Popular Protest and State Repression in a Global Comparative Perspective
Joint session of the Croatian Sociological Association, Mexican Sociological Association, Morocco Association for Friends of Sociology, Spanish Federation of Sociology, Taiwanese Sociological Association.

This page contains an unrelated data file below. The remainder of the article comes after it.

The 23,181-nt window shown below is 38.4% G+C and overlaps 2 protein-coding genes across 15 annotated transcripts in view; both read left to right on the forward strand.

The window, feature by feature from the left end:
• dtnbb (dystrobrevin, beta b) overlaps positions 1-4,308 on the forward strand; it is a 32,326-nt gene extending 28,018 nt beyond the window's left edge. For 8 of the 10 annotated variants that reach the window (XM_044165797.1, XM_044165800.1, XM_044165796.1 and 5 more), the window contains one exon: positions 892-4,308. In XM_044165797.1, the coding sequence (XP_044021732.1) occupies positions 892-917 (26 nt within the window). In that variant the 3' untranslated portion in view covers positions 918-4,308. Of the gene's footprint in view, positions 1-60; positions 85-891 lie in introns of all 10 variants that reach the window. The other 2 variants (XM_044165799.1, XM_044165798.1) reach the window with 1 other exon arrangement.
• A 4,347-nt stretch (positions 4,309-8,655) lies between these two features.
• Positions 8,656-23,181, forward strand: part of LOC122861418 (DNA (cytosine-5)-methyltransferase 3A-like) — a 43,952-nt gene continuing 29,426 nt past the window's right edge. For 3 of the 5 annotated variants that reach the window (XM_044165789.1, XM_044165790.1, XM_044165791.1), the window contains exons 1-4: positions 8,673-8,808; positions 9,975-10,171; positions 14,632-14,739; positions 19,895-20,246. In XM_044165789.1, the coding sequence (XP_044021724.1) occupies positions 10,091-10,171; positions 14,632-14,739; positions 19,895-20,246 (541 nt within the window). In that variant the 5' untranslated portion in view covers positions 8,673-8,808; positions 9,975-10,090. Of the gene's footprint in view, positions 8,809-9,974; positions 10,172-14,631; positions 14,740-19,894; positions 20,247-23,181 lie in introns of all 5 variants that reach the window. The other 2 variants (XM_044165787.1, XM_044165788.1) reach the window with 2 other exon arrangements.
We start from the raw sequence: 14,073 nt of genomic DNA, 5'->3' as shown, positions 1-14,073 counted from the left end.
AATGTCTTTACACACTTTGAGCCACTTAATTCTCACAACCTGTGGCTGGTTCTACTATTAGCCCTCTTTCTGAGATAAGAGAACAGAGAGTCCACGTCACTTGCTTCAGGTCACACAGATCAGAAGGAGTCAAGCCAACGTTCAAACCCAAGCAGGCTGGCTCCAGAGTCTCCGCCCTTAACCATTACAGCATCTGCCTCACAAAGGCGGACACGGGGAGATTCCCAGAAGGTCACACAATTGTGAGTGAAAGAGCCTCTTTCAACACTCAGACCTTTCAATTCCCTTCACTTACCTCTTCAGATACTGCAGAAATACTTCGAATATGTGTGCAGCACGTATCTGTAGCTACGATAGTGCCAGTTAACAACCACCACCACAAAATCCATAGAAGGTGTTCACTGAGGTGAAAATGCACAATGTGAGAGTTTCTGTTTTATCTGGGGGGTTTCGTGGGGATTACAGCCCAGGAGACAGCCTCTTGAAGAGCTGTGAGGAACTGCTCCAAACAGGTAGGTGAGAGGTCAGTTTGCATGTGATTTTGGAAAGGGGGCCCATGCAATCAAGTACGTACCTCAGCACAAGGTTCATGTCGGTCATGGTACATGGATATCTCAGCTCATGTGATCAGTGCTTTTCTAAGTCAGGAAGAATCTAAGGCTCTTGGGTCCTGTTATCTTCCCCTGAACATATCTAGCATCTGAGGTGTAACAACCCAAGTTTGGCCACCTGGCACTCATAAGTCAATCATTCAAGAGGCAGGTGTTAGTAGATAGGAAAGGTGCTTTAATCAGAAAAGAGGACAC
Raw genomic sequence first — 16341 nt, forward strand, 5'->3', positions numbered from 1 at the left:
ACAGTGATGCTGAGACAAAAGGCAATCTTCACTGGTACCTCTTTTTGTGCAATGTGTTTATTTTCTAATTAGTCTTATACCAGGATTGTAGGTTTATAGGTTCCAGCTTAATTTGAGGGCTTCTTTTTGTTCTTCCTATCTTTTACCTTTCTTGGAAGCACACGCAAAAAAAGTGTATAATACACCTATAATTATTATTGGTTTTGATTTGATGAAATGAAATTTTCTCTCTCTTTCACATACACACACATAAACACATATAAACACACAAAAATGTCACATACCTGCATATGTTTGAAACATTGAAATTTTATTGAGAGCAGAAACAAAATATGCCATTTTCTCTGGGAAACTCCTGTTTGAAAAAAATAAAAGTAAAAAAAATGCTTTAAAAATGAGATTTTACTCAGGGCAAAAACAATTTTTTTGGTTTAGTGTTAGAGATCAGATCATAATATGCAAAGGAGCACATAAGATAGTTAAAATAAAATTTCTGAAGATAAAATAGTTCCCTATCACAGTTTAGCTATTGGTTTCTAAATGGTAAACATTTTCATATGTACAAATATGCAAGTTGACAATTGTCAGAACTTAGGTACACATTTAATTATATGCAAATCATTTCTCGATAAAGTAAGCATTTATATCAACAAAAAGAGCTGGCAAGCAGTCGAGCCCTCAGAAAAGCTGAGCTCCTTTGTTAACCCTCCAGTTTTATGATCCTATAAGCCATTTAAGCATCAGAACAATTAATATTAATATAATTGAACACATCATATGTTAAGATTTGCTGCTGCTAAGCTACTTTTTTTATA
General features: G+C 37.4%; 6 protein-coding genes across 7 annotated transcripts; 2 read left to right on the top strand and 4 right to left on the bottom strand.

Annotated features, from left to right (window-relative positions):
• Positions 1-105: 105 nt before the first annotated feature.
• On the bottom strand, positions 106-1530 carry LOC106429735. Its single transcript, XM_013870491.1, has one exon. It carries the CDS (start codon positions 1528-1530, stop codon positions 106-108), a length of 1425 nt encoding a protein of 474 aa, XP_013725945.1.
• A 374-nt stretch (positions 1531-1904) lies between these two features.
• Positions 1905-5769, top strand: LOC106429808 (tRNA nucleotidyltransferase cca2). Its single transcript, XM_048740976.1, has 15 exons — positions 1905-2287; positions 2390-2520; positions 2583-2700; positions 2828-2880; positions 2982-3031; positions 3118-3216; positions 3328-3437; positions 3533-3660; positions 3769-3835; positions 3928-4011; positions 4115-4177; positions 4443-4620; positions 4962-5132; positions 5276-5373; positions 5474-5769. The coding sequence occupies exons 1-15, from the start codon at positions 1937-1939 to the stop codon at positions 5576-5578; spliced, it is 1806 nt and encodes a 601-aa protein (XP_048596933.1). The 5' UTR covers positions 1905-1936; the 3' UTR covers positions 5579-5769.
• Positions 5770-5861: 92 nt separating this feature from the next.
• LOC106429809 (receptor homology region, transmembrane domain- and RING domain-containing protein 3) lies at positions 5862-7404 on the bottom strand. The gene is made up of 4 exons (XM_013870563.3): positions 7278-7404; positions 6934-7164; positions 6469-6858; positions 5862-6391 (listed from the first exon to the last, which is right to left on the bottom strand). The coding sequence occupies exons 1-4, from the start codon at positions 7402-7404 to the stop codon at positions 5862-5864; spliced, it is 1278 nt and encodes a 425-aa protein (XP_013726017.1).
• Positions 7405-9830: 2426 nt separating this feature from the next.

In the spirit of sociology’s traditional concern with power, violence and justice, this proposed session examines popular protest and state repression from a global comparative perspective. As capitalist globalization expands and deepens, corporate power increases along with global, national and local inequalities. States often fail to meet their responsibility to provide resources for the disadvantaged and to protect the vulnerable. While many disadvantaged groups have actively mobilized in defense of their political, economic, social and cultural rights, many others have remained passive and apolitical. In non-democracies, autocratic regimes remain stable and resilient, state repression often succeeds in suppressing popular protest and social movements, while violence is being used both as a tool to oppress and to resist oppression. In democratic and non-democratic states, collective protests are either a mode of action for certain disadvantaged groups to fight for their rights, or are class- and region-spanning actions by the general public to demand universal values and pursue justice. These collective actions are closely related to the political power structure and class relations of society; frequently, the state’s response to collective protests is further correlated to factors like protest issues, protest tactics, and the protesters’ social status. Empirical experiences from different parts of the world will show how collective protests and state repression are influenced by the role of state and institutional power relations in different countries.